And from India, we have the Kaapi Royale Washed Robusta – grown in the in the lush green hills of Southern India lie the regions of Coorg, Chickmangulur and Hassan. Abundant with scenic beauty, these regions are home to some of India's largest coffee plantations.
The natural environment here is conducive to good coffee growth. Fertile soils, favourable climate and rainfall, combined with the latest scientific methods of cultivation and strict quality control contribute to the production of the finest Robusta in the region. The unique, mild flavour profile of this variety is due to the relatively low altitudes at which the coffee is grown while the washing process and sun drying contribute to the lower acid profile and rich earthy notes common in Robusta cultivars.
Every container of “Café Femenino” coffee we buy generates a percentage of funding towards the Café Femenino Foundation. This year we were able to support the foundation with over USD$8000 which we assigned to grant programs in Peru. The funding has provided stovetops and ventilation pipes to a number of remote homes. Café Femenino President Mayilyn Dryke was in Peru when the kitchen project was being rolled out and said “The women were standing in the hot sun waiting for the trucks to come around the corner and they were so happy. Raising the cooking surface and ventilating the smoke to the outside will change their life by reducing respiratory disease especially for the women and for their small children”. If you want to see more on these great initiatives check out this link; https://cffoundation.org/2019/11/13/peru-trip-october-2019/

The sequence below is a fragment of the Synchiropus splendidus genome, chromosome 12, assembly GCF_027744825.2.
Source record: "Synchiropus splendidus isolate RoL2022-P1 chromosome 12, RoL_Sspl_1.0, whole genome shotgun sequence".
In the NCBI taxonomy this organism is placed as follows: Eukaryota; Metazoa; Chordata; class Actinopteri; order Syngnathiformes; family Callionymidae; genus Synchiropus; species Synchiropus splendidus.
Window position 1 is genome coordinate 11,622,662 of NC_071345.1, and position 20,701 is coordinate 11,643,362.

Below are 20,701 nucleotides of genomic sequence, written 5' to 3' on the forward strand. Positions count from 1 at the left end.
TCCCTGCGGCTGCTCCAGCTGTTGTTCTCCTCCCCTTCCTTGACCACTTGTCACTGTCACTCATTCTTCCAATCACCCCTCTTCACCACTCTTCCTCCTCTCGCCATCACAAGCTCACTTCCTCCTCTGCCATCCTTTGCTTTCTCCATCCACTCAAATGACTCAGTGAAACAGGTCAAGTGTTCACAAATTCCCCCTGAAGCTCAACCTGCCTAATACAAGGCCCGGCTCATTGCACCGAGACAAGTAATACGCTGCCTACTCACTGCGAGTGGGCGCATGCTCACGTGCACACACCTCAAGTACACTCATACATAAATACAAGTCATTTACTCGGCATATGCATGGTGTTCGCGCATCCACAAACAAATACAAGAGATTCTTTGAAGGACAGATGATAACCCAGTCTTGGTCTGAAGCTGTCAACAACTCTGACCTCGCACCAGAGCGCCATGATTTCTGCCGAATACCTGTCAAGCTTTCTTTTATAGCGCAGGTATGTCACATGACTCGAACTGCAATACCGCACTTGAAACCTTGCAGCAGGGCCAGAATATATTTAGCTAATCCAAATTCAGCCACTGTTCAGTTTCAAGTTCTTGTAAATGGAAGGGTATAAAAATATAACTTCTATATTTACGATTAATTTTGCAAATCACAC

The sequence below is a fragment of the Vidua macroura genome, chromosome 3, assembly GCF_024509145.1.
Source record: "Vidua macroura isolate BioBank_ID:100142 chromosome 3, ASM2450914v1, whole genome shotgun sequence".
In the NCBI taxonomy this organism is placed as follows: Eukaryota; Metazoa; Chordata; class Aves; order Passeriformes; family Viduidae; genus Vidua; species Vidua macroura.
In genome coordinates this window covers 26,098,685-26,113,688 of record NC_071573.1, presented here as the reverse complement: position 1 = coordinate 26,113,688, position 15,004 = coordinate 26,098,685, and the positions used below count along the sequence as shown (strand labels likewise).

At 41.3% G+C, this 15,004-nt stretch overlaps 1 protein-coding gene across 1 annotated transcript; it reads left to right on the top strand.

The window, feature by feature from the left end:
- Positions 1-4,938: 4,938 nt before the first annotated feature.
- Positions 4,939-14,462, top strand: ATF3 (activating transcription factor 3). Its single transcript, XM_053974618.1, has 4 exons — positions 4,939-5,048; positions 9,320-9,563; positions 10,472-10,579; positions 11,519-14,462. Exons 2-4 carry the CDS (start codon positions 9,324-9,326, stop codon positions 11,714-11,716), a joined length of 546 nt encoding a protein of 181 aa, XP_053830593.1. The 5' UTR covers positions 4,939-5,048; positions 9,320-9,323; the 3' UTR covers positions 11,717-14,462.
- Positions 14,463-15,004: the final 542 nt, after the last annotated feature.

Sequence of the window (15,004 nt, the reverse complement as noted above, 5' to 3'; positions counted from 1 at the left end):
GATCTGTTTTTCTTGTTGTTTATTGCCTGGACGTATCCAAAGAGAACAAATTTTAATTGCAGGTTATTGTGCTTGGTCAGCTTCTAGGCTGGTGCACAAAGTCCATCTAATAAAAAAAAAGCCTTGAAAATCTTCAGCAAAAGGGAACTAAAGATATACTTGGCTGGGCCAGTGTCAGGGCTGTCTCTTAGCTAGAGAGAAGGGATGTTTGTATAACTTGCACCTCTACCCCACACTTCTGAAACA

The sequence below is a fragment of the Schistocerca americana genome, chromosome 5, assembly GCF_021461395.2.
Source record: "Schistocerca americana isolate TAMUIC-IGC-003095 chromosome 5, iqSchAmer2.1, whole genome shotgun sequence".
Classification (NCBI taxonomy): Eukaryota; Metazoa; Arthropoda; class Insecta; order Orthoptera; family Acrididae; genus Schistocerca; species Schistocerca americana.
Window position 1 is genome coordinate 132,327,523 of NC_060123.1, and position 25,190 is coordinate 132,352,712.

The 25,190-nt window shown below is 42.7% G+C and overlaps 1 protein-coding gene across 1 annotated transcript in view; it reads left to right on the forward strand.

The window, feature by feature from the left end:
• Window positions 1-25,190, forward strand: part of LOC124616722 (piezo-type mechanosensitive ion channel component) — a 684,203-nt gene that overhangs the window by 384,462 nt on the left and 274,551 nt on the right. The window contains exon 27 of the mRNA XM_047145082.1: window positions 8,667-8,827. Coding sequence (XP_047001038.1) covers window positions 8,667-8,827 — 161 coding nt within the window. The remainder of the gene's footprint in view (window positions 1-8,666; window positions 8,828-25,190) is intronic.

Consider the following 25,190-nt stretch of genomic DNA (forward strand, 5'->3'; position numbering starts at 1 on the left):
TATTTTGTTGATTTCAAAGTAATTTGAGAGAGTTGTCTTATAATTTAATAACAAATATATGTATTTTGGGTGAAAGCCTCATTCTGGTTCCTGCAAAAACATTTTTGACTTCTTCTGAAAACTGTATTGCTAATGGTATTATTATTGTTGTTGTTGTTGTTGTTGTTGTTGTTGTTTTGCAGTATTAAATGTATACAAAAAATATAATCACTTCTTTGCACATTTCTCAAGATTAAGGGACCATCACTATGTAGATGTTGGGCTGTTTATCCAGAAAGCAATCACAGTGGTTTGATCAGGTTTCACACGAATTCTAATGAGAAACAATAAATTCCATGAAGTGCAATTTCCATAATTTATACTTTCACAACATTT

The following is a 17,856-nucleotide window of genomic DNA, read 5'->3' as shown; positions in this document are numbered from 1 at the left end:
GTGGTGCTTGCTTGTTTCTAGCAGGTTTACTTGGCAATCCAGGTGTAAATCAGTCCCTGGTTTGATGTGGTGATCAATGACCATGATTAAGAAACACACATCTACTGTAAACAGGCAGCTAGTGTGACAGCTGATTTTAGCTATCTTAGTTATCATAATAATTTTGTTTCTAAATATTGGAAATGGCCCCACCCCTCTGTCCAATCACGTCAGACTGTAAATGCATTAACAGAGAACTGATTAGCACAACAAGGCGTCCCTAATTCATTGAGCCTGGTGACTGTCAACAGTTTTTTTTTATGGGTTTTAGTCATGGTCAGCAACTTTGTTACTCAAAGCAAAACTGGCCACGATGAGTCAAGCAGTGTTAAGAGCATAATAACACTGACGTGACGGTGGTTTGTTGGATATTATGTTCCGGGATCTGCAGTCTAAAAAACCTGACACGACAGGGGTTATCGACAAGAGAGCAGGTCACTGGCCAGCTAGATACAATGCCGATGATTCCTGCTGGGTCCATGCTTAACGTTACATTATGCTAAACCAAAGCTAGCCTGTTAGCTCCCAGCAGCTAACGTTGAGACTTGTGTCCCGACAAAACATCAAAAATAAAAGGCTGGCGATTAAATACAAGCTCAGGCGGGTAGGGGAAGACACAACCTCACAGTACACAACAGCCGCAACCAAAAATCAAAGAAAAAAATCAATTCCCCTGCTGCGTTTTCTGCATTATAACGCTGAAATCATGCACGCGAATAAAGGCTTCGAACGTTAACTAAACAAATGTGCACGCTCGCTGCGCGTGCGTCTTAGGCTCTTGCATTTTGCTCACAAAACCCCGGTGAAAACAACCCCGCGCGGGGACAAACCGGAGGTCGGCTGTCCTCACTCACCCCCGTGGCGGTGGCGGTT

In amongst all the Covid-related noise and disruption to life as we know it, the coffee market continued to operate. As expected in last month’s report, high prices in a global recession-bound world economy were ultimately not sustainable.

Arabica prices on the New York Commodities Exchange were very volatile in intra-day trading, and oscillated between 115 and 123 US cents/lb during the first half of April, when short-term demand was still relatively strong. Once this demand was mostly covered, prices promptly dropped in a dramatic fashion, and settled in a narrower range of 105 to 108 US cents/lb. A further drop to around 100 US cents/lb over the next few months should not be discounted at this point in time.


In our conversations with coffee traders around the world over the past few weeks, the picture they paint of local markets is eerily similar to our own: a sharp decline in consumption from roasters supplying wholesale to the food-service sector as a result of government-imposed restrictions in public movement and gatherings. This has been accompanied by a strong increase in uptake by those roasters servicing the retail sector.

Overall, the expectation is one of no growth in consumption of coffee on a global scale (and conceivably a decline as well), a shift in consumer patterns towards more economical options (read soluble, or supermarket-branded roast coffee), as well as the expectation of a very large upcoming crop size in Brazil (whose currency has devalued to a historical low against the greenback). If we take any of these factors (never mind all of them) into account, we just can’t see coffee price rebounding significantly anytime soon.

Have a great May,
The Bennetts Team